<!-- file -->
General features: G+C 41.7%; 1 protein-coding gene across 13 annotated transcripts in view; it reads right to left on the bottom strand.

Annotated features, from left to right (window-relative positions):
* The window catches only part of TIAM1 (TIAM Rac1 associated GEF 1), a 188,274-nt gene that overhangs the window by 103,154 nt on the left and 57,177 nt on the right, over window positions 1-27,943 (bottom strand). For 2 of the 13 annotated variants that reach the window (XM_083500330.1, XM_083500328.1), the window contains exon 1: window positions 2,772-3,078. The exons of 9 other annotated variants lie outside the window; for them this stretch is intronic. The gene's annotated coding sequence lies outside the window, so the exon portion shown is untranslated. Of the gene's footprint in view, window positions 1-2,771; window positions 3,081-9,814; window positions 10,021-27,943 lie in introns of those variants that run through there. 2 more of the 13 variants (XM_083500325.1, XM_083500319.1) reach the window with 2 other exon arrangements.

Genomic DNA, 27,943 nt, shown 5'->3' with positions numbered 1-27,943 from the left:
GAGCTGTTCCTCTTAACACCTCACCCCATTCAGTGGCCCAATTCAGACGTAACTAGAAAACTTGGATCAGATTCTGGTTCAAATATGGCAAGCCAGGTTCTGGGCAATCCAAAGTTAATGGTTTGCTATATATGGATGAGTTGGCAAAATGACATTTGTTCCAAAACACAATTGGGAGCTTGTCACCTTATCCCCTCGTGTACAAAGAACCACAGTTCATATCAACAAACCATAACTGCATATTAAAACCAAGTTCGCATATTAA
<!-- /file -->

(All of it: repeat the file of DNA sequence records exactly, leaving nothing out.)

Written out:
General features: G+C 41.7%; 1 protein-coding gene across 13 annotated transcripts in view; it reads right to left on the bottom strand.

Annotated features, from left to right (window-relative positions):
* The window catches only part of TIAM1 (TIAM Rac1 associated GEF 1), a 188,274-nt gene that overhangs the window by 103,154 nt on the left and 57,177 nt on the right, over window positions 1-27,943 (bottom strand). For 2 of the 13 annotated variants that reach the window (XM_083500330.1, XM_083500328.1), the window contains exon 1: window positions 2,772-3,078. The exons of 9 other annotated variants lie outside the window; for them this stretch is intronic. The gene's annotated coding sequence lies outside the window, so the exon portion shown is untranslated. Of the gene's footprint in view, window positions 1-2,771; window positions 3,081-9,814; window positions 10,021-27,943 lie in introns of those variants that run through there. 2 more of the 13 variants (XM_083500325.1, XM_083500319.1) reach the window with 2 other exon arrangements.

Genomic DNA, 27,943 nt, shown 5'->3' with positions numbered 1-27,943 from the left:
GAGCTGTTCCTCTTAACACCTCACCCCATTCAGTGGCCCAATTCAGACGTAACTAGAAAACTTGGATCAGATTCTGGTTCAAATATGGCAAGCCAGGTTCTGGGCAATCCAAAGTTAATGGTTTGCTATATATGGATGAGTTGGCAAAATGACATTTGTTCCAAAACACAATTGGGAGCTTGTCACCTTATCCCCTCGTGTACAAAGAACCACAGTTCATATCAACAAACCATAACTGCATATTAAAACCAAGTTCGCATATTAA